Help! Have you got to talk to someone, anyone – and you'd rather run off a cliff into a lava-filled volcano instead? You're not alone. Here's how to deal.
You’re queen of the LOLs on Twitter, racking up likes and retweets like nobody’s business but when it comes to IRL interactions, it all goes a bit… wrong.
Putting yourself out there in social situations is totally different to the quick-fire interactions we engage in on social media. There, we can drop in and out of conversations at will, log off if it all gets a bit heavy or awkward and best of all, we’re doing the lot from the comfort of our couches. Winner.
But sometimes chatting face to face can be a stress test too far.
If talking to people when you’re out socially is something you struggle with, you’re not alone. Social anxiety affects around 13.7 percent of Irish adults, or one in eight, according to Social Anxiety Ireland, and while there are a myriad of symptoms, some of them include worry about looking anxious, avoiding situations where you may be the centre of attention and avoiding talking to others out of embarrassment.
Added to that is the fear that because we live in an always-on world that has us glued to our screens 24/7, lots of us have lost the art of smalltalk. That’s informal chit-chat about inconsequential matters, FYI, and according to Natasha Fennell, a Director of Stillwater Communications which offers services such as presentation skills training, media training and job interview training, it’s an essential life skill.
“Small talk is simply finding that point of connection with someone that is the start of a conversation,” she explains. And it’s not as hard as it sounds, either. “A great place to start is to comment on the outfit that the person you’re talking to is wearing. Admire their hair, jewellery or whatever you genuinely think looks well. Or talk about the venue where the party is taking place. The conversation should take off from there.”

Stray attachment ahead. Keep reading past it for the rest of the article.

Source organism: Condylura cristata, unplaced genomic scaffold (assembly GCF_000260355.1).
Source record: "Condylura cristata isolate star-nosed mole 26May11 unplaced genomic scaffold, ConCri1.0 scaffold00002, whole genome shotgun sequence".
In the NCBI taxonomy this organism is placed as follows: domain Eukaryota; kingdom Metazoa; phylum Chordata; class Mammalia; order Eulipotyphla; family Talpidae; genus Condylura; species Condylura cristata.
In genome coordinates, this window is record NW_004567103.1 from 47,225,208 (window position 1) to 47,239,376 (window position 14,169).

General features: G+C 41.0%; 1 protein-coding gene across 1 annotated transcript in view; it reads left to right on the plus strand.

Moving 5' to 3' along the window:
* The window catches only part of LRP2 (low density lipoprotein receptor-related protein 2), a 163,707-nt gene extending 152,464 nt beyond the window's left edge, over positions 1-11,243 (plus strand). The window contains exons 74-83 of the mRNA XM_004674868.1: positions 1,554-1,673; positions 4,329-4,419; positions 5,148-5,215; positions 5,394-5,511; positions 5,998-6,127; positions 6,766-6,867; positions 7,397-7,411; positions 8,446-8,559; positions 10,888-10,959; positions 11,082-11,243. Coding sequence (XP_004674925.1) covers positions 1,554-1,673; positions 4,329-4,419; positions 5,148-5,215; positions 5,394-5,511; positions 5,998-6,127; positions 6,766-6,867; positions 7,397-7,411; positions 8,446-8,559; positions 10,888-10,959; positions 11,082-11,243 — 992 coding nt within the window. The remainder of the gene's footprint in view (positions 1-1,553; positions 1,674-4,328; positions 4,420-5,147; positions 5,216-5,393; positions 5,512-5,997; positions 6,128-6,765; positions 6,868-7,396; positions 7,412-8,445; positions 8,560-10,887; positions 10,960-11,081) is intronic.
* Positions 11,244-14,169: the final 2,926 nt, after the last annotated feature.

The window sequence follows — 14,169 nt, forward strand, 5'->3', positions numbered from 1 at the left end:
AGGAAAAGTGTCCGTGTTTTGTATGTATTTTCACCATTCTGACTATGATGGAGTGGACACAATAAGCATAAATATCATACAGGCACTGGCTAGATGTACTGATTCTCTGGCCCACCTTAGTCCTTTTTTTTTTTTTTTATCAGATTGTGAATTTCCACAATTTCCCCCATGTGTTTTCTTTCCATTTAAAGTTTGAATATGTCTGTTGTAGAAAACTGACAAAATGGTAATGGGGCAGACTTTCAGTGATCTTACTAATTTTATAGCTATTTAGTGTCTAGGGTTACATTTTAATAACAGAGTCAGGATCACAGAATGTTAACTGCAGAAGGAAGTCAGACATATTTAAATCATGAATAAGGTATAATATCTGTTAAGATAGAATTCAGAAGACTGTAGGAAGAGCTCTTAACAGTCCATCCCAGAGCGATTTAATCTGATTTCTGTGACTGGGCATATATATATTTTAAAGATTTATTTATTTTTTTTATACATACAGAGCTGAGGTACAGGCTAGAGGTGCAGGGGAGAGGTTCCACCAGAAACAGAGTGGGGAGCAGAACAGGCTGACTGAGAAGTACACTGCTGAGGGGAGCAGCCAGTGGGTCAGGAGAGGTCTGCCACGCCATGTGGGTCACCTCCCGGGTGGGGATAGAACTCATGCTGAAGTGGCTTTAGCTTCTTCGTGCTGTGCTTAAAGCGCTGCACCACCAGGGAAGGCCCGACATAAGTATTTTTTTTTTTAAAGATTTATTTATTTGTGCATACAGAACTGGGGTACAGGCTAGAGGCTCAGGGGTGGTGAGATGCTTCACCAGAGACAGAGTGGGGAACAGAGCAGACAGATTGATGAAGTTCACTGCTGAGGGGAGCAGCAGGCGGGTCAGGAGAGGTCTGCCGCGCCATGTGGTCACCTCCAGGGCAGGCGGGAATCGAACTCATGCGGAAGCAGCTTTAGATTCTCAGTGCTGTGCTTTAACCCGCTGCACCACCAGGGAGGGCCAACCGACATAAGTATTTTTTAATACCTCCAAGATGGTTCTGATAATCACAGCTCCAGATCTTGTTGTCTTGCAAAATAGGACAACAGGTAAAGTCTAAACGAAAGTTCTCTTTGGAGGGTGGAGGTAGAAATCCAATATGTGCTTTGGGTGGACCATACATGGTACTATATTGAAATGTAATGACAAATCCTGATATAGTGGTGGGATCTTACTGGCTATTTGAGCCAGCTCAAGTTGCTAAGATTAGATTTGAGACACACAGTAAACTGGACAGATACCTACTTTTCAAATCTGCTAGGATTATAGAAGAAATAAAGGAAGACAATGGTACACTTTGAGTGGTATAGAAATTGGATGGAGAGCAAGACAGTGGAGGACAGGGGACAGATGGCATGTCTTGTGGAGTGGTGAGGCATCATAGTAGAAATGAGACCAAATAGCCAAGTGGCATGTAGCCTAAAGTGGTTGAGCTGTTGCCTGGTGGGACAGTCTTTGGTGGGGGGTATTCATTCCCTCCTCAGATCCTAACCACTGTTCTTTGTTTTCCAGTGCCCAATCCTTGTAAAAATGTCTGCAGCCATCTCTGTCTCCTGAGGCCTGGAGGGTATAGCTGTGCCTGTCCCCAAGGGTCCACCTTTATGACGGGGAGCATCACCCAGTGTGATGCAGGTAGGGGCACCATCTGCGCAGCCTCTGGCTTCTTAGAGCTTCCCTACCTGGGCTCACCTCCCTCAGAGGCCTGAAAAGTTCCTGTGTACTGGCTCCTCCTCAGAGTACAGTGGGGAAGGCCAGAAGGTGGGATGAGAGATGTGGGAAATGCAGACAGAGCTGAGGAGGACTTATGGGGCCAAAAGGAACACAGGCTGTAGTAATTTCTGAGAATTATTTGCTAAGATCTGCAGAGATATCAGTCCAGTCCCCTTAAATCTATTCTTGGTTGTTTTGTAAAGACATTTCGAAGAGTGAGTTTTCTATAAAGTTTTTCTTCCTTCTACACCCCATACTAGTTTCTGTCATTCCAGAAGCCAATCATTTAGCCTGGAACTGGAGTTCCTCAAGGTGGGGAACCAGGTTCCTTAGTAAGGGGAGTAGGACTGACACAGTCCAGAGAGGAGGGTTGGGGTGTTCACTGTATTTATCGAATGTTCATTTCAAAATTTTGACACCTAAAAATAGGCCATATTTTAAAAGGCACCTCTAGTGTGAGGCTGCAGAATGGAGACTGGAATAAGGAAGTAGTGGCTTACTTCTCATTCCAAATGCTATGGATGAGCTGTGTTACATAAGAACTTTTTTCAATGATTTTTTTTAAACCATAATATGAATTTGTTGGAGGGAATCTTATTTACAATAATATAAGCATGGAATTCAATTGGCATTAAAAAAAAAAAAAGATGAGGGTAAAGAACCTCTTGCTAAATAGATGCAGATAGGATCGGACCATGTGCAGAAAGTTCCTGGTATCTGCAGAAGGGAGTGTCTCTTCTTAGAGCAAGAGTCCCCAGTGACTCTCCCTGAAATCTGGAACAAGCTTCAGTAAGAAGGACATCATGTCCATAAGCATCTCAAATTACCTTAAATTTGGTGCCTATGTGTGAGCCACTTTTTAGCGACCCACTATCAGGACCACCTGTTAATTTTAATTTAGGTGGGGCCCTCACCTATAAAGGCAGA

Okay, so far, so good. To finesse your skills further, you’ve got to learn how to move the conversation on once you’ve gotten to the end of your initial, “grand weather we’re having/I love your shoes/this is a yummy canape/isn’t that a gorgeous looking light fitting?” Natasha, a little help? “Moving on to another topic should then happen naturally.” What does she suggest? “Something relevant about work, what plans you have coming up, or the current Netflix show you’re watching. Conversation should flow naturally unless you’re unlucky to be stuck with someone who has nothing to say at all.”
Now that you’ve aced small talk #101, what can you do when things aren’t going quite so well in a chat-based situation, and sweaty dread is creeping up your spine? “If you’re nervous, just ask the person you’re talking to a lot of questions about themselves. It takes the attention away from you and they will feel like they’re having a great chat,” Natasha advises.
On that note, the whole me-me-me smartphone obsession has brought on a breed of people who can only talk about themselves and nothing else. What do you do in that scenario? “If you’re bored and have run out of things to say either pull someone you know into the conversation or simply excuse yourself and go to the ladies… Even if you don’t really want to,” she says. Sounds like a plan.
This article first appeared in STELLAR’s December issue. Our January/February issue is on shelves now!